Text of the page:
Behold, a fairytale made real in the minds of men.
Wandering round The British Museum’s Mediaeval Europe room, past priceless trinkets, St Eustace stands out.
For strange reasons: anyone who has seen Metropolis, Fritz Lang’s masterpiece, St Eustace seems to have the same unsettling gaze that Lang’s robot double has in the film.
He stares unblinking at visitors as they amble past and invites the question: what am I?
St Eustace is a bone holder. A reliquary. An outer silver gilt shell was made to contain an inner wooden bust, and inside that were found the relics of several saints. These included nine fragments of skull said to be the last remains of one of the most enigmatic characters ever canonised by the Catholic Church.
Once upon a time he was a Roman general called Placidus, serving under the emperor Trajan, worshipping Roman household gods like any self-respecting Roman general would.
But the story goes that one day he was hunting in Tivoli, outside Rome, and he spied a stag. And what should be hovering between its antlers but an ethereal crucifix.
A steadfastly mediaeval vision; it has that incredibly literal feel to it. But it held enough power for the general that he converted instantly, had his whole family baptised and changed his name to Eustace. As you do.
Whereupon the ‘trials’ started. Eustace had a series of misfortunes; his wealth disappeared, his servants died and his wife was kidnapped. But Eustace stuck to his guns, and came through the tests with flying colours.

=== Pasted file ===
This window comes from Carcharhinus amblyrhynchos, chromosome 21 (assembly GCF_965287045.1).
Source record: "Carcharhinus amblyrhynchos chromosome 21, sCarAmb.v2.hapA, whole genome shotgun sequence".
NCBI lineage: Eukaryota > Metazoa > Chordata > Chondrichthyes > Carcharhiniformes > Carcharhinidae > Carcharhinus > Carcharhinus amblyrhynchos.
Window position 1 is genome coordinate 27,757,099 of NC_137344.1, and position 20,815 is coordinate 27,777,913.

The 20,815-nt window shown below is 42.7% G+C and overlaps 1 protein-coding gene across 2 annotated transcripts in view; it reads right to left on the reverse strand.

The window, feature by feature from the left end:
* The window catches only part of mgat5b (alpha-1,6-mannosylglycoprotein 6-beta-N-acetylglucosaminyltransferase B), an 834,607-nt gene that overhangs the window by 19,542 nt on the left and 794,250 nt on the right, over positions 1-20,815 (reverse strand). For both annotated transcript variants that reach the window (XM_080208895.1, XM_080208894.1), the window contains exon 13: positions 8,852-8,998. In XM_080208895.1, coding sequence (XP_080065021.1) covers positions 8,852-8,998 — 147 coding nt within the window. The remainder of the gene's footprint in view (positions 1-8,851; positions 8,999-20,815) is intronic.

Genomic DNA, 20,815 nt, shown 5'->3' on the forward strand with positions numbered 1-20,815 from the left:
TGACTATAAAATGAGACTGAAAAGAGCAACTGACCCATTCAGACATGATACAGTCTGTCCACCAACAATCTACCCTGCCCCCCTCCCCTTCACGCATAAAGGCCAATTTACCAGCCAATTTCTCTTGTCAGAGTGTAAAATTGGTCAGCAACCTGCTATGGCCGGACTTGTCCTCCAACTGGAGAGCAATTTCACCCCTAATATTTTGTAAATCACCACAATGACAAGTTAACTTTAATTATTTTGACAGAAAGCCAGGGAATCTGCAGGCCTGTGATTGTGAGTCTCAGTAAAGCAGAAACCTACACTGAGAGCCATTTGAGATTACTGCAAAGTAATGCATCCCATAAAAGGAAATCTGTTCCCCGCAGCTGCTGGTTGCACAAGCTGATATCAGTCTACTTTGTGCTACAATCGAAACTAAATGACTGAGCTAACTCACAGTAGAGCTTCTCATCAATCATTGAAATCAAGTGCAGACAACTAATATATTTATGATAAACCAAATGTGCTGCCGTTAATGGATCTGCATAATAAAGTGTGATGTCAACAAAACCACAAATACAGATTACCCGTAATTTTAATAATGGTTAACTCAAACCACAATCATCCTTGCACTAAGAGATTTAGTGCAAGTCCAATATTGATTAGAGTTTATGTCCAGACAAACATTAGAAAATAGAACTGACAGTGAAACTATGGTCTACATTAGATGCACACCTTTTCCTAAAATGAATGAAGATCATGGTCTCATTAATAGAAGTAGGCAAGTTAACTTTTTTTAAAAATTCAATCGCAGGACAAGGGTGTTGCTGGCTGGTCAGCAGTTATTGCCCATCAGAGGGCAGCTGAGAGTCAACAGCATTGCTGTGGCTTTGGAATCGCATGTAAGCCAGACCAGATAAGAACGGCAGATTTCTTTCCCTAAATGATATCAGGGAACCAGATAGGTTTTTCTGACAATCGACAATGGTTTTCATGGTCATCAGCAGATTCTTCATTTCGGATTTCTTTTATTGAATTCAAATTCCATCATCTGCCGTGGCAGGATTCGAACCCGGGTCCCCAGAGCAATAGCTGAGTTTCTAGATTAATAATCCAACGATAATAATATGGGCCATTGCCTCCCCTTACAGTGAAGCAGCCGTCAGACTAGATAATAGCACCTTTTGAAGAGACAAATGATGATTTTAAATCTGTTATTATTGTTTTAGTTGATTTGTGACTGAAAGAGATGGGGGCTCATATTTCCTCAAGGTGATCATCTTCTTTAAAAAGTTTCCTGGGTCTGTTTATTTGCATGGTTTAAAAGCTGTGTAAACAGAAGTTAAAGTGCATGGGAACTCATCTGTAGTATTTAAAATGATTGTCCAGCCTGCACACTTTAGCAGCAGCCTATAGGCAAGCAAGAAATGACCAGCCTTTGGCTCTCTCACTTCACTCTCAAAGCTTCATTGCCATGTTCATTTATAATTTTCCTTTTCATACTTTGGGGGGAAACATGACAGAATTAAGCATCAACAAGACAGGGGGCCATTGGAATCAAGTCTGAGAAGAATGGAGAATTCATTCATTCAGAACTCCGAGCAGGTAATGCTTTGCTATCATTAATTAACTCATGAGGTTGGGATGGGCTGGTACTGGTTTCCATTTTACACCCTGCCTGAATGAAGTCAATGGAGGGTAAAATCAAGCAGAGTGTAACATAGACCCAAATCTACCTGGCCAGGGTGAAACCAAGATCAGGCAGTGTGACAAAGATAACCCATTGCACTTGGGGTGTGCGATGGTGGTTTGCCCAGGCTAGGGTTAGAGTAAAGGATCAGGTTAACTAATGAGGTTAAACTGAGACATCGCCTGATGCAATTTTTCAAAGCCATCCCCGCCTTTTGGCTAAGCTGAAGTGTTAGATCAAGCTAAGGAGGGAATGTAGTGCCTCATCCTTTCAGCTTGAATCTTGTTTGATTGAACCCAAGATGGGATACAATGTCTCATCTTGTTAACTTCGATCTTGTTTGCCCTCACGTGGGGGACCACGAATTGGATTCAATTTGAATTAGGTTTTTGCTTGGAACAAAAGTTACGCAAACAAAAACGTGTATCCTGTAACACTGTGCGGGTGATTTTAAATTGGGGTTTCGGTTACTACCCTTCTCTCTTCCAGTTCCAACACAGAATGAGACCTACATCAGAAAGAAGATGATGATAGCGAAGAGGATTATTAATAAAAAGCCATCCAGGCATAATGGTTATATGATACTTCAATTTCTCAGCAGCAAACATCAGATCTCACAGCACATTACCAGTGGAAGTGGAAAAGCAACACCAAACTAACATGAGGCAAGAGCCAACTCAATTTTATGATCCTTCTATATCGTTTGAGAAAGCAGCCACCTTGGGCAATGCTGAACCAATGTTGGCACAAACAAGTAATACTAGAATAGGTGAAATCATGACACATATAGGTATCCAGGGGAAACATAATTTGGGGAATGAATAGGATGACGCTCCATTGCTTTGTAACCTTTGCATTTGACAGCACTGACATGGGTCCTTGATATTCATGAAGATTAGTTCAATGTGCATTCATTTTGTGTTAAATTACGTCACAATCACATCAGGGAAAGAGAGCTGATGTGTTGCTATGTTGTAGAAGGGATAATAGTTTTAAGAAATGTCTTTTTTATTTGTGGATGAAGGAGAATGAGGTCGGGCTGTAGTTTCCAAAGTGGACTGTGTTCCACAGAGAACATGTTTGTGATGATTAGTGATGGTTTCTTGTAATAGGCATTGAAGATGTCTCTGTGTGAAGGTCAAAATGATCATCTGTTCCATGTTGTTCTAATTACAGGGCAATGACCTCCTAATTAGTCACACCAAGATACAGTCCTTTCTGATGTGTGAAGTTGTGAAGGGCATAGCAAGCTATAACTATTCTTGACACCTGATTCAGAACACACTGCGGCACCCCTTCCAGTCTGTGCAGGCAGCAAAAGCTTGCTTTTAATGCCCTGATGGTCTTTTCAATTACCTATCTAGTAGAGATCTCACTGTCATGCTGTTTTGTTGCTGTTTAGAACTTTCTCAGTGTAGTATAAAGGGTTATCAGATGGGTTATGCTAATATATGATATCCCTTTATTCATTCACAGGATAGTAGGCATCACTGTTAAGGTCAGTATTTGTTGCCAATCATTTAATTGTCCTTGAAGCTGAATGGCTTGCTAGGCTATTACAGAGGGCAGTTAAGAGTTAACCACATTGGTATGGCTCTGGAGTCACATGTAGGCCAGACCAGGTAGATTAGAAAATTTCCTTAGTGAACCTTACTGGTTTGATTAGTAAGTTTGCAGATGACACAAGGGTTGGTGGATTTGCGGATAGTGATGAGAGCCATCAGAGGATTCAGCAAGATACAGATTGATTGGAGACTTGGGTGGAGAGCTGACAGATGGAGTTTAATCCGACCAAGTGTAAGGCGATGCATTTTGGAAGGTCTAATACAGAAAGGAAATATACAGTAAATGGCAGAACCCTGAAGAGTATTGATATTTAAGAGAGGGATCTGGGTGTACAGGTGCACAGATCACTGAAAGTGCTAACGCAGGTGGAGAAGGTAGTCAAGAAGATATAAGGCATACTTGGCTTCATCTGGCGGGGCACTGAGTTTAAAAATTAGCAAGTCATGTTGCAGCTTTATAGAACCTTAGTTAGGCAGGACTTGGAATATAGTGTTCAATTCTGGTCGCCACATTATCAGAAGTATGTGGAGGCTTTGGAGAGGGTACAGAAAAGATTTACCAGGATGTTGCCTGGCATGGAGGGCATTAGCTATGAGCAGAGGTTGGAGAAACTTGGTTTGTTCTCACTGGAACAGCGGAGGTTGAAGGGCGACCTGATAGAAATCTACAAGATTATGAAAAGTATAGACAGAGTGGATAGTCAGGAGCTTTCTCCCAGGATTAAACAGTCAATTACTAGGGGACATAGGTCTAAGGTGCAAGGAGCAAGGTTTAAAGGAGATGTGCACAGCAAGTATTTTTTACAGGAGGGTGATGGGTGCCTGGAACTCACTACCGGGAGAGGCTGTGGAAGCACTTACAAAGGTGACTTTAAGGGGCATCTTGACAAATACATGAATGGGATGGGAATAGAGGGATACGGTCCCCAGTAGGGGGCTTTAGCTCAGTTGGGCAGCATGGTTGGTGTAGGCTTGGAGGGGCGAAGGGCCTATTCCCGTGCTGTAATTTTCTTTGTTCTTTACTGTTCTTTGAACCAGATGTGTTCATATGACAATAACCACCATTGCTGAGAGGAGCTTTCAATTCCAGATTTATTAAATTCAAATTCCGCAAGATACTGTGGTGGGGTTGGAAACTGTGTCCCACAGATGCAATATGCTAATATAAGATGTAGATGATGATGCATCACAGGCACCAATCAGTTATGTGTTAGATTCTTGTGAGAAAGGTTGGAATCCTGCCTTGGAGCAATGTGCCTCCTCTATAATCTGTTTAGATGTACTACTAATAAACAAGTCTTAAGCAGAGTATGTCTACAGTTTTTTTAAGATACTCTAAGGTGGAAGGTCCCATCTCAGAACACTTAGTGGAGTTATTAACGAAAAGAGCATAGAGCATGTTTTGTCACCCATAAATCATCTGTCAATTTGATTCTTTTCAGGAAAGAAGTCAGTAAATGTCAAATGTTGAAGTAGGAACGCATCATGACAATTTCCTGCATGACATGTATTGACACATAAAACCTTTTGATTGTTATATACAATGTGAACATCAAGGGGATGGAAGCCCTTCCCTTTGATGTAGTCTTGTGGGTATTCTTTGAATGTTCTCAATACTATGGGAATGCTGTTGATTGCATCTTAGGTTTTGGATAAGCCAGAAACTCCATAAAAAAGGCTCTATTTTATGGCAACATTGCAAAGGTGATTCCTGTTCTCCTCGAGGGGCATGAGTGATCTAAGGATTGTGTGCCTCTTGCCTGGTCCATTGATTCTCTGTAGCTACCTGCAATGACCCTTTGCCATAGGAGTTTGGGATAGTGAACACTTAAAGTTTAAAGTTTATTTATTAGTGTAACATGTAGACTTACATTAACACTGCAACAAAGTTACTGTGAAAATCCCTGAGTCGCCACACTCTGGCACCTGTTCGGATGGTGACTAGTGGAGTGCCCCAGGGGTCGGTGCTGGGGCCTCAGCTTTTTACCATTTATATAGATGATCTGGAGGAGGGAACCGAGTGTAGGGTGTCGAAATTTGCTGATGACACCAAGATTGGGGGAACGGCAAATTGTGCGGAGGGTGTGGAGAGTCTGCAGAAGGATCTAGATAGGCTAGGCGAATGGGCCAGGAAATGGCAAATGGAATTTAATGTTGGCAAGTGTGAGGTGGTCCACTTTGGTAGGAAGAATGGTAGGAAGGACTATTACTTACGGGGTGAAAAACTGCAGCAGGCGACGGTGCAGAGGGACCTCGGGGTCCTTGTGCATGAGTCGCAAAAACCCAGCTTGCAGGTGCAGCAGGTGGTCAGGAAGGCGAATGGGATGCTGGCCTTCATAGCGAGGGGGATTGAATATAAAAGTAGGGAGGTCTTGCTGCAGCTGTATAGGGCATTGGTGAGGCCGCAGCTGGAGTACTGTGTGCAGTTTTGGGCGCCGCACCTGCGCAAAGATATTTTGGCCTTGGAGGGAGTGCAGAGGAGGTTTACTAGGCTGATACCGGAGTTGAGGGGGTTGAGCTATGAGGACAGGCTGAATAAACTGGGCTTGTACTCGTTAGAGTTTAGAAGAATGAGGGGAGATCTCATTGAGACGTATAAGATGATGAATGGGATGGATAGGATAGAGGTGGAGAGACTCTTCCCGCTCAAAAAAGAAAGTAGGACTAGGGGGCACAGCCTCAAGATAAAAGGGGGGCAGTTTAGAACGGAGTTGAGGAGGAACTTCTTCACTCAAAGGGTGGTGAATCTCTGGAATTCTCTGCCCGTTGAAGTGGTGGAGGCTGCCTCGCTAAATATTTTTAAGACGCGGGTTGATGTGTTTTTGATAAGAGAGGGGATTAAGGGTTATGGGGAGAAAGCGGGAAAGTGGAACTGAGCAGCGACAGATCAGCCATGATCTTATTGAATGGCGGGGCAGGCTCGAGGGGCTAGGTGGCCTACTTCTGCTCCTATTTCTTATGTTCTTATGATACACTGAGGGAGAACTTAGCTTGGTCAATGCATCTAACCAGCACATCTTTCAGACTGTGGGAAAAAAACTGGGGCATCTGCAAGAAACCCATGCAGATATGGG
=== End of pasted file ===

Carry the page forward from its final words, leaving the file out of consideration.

Unfortunately this is the mediaeval tale of a Roman saint, and a happy ending is not in order. Spectacularly, Eustace fell foul of the next emperor, Hadrian, and he and his family were roasted for their faith, inside a very large bronze effigy of an ox.
Still, a sad ending makes for a convincing martyr, and the mediaeval appetite for relics ensured that Eustace would have a considerable following. In the mediaeval church relics meant pilgrims and pilgrims meant money; it was worth encasing them in precious metal and stones, and recycled Roman glass, when bling increased the wow factor for tourists in sackcloth.
These days, few credits St Eustace. The Roman Catholic church has dubbed him ‘completely fabulous’. (Martyrologium Romanum” Libreria Editrice Vaticana, 2001).
The Orthodox Church adopted him first, and his feast day is still held on September 20. Later his image began to appear in Europe. There are strong echoes of his tale in an old chivalric romance, The Man Tried By Fate. And much of what Eustace is said to have done has been re-attributed to a Belgian saint, St Hubert.
But stubbornly, his head remains. Originally from the cathedral in Basle, Switzerland, it sits in the British Museum dazzling the modern-day tourists as once he jazzed the pilgrims.
Noteable: how the power of a fairytale can displace reality with such consummate ease.